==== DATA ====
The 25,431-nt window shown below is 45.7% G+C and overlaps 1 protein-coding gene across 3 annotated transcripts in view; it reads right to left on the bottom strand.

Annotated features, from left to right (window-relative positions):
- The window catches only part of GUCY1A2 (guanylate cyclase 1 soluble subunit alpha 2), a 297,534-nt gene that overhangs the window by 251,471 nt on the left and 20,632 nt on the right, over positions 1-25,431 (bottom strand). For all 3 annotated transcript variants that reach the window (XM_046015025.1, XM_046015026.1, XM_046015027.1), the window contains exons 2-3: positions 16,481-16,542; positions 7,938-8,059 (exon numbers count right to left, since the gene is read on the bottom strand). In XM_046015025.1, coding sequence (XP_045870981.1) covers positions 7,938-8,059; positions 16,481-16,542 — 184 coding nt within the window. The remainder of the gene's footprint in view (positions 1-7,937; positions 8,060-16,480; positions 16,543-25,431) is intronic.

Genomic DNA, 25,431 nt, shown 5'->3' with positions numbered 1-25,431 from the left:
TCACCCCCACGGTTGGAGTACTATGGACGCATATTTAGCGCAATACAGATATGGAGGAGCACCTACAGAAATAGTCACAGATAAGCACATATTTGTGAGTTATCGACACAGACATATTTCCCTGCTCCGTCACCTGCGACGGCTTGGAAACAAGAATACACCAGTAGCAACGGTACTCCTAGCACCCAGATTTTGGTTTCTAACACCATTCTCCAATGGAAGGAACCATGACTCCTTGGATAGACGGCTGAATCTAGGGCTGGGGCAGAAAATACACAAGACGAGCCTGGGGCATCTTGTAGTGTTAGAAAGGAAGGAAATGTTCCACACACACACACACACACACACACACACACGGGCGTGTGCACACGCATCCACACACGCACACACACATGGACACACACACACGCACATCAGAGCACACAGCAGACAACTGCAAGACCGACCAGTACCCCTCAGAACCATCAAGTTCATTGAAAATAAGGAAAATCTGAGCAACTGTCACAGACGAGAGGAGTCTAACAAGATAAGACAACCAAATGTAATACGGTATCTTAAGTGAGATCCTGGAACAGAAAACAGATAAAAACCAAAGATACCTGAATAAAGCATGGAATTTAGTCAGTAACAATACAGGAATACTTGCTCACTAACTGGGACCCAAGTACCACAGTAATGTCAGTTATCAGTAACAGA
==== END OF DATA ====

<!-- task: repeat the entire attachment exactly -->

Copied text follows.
The 25,431-nt window shown below is 45.7% G+C and overlaps 1 protein-coding gene across 3 annotated transcripts in view; it reads right to left on the bottom strand.

Annotated features, from left to right (window-relative positions):
- The window catches only part of GUCY1A2 (guanylate cyclase 1 soluble subunit alpha 2), a 297,534-nt gene that overhangs the window by 251,471 nt on the left and 20,632 nt on the right, over positions 1-25,431 (bottom strand). For all 3 annotated transcript variants that reach the window (XM_046015025.1, XM_046015026.1, XM_046015027.1), the window contains exons 2-3: positions 16,481-16,542; positions 7,938-8,059 (exon numbers count right to left, since the gene is read on the bottom strand). In XM_046015025.1, coding sequence (XP_045870981.1) covers positions 7,938-8,059; positions 16,481-16,542 — 184 coding nt within the window. The remainder of the gene's footprint in view (positions 1-7,937; positions 8,060-16,480; positions 16,543-25,431) is intronic.

Genomic DNA, 25,431 nt, shown 5'->3' with positions numbered 1-25,431 from the left:
TCACCCCCACGGTTGGAGTACTATGGACGCATATTTAGCGCAATACAGATATGGAGGAGCACCTACAGAAATAGTCACAGATAAGCACATATTTGTGAGTTATCGACACAGACATATTTCCCTGCTCCGTCACCTGCGACGGCTTGGAAACAAGAATACACCAGTAGCAACGGTACTCCTAGCACCCAGATTTTGGTTTCTAACACCATTCTCCAATGGAAGGAACCATGACTCCTTGGATAGACGGCTGAATCTAGGGCTGGGGCAGAAAATACACAAGACGAGCCTGGGGCATCTTGTAGTGTTAGAAAGGAAGGAAATGTTCCACACACACACACACACACACACACACACACGGGCGTGTGCACACGCATCCACACACGCACACACACATGGACACACACACACGCACATCAGAGCACACAGCAGACAACTGCAAGACCGACCAGTACCCCTCAGAACCATCAAGTTCATTGAAAATAAGGAAAATCTGAGCAACTGTCACAGACGAGAGGAGTCTAACAAGATAAGACAACCAAATGTAATACGGTATCTTAAGTGAGATCCTGGAACAGAAAACAGATAAAAACCAAAGATACCTGAATAAAGCATGGAATTTAGTCAGTAACAATACAGGAATACTTGCTCACTAACTGGGACCCAAGTACCACAGTAATGTCAGTTATCAGTAACAGA